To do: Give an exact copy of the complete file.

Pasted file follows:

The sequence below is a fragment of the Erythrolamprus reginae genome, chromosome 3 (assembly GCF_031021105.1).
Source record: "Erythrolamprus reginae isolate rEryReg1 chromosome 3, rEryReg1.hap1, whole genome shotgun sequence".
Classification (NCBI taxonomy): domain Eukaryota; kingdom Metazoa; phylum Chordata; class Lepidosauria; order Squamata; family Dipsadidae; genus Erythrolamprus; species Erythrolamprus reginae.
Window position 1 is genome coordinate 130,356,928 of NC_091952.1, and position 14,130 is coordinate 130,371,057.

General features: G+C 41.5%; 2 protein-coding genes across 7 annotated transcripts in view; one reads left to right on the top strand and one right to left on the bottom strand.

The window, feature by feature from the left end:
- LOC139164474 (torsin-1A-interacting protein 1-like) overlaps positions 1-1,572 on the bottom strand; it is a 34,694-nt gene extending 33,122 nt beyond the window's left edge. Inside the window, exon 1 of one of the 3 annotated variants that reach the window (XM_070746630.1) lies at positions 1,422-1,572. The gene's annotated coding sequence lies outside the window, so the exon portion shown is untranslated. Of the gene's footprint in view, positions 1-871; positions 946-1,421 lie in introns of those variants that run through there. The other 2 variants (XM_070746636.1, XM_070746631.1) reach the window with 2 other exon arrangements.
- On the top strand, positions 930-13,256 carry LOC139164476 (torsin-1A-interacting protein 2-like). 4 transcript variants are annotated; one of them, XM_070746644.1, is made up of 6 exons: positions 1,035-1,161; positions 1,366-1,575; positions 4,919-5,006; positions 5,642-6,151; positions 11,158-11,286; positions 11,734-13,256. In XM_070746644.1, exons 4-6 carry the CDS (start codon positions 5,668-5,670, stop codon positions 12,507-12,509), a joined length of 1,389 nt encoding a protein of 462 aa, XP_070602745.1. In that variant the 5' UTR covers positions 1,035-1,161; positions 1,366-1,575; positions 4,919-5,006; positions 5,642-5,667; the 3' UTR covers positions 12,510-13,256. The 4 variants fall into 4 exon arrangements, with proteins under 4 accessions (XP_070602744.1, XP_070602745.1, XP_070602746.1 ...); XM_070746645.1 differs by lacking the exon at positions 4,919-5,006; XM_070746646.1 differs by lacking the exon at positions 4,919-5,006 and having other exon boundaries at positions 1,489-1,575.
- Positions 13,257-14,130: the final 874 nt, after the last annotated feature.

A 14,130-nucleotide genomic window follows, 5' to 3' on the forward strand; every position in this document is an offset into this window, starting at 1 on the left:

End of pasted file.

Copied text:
The sequence below is a fragment of the Erythrolamprus reginae genome, chromosome 3 (assembly GCF_031021105.1).
Source record: "Erythrolamprus reginae isolate rEryReg1 chromosome 3, rEryReg1.hap1, whole genome shotgun sequence".
Classification (NCBI taxonomy): domain Eukaryota; kingdom Metazoa; phylum Chordata; class Lepidosauria; order Squamata; family Dipsadidae; genus Erythrolamprus; species Erythrolamprus reginae.
Window position 1 is genome coordinate 130,356,928 of NC_091952.1, and position 14,130 is coordinate 130,371,057.

General features: G+C 41.5%; 2 protein-coding genes across 7 annotated transcripts in view; one reads left to right on the top strand and one right to left on the bottom strand.

The window, feature by feature from the left end:
- LOC139164474 (torsin-1A-interacting protein 1-like) overlaps positions 1-1,572 on the bottom strand; it is a 34,694-nt gene extending 33,122 nt beyond the window's left edge. Inside the window, exon 1 of one of the 3 annotated variants that reach the window (XM_070746630.1) lies at positions 1,422-1,572. The gene's annotated coding sequence lies outside the window, so the exon portion shown is untranslated. Of the gene's footprint in view, positions 1-871; positions 946-1,421 lie in introns of those variants that run through there. The other 2 variants (XM_070746636.1, XM_070746631.1) reach the window with 2 other exon arrangements.
- On the top strand, positions 930-13,256 carry LOC139164476 (torsin-1A-interacting protein 2-like). 4 transcript variants are annotated; one of them, XM_070746644.1, is made up of 6 exons: positions 1,035-1,161; positions 1,366-1,575; positions 4,919-5,006; positions 5,642-6,151; positions 11,158-11,286; positions 11,734-13,256. In XM_070746644.1, exons 4-6 carry the CDS (start codon positions 5,668-5,670, stop codon positions 12,507-12,509), a joined length of 1,389 nt encoding a protein of 462 aa, XP_070602745.1. In that variant the 5' UTR covers positions 1,035-1,161; positions 1,366-1,575; positions 4,919-5,006; positions 5,642-5,667; the 3' UTR covers positions 12,510-13,256. The 4 variants fall into 4 exon arrangements, with proteins under 4 accessions (XP_070602744.1, XP_070602745.1, XP_070602746.1 ...); XM_070746645.1 differs by lacking the exon at positions 4,919-5,006; XM_070746646.1 differs by lacking the exon at positions 4,919-5,006 and having other exon boundaries at positions 1,489-1,575.
- Positions 13,257-14,130: the final 874 nt, after the last annotated feature.

A 14,130-nucleotide genomic window follows, 5' to 3' on the forward strand; every position in this document is an offset into this window, starting at 1 on the left: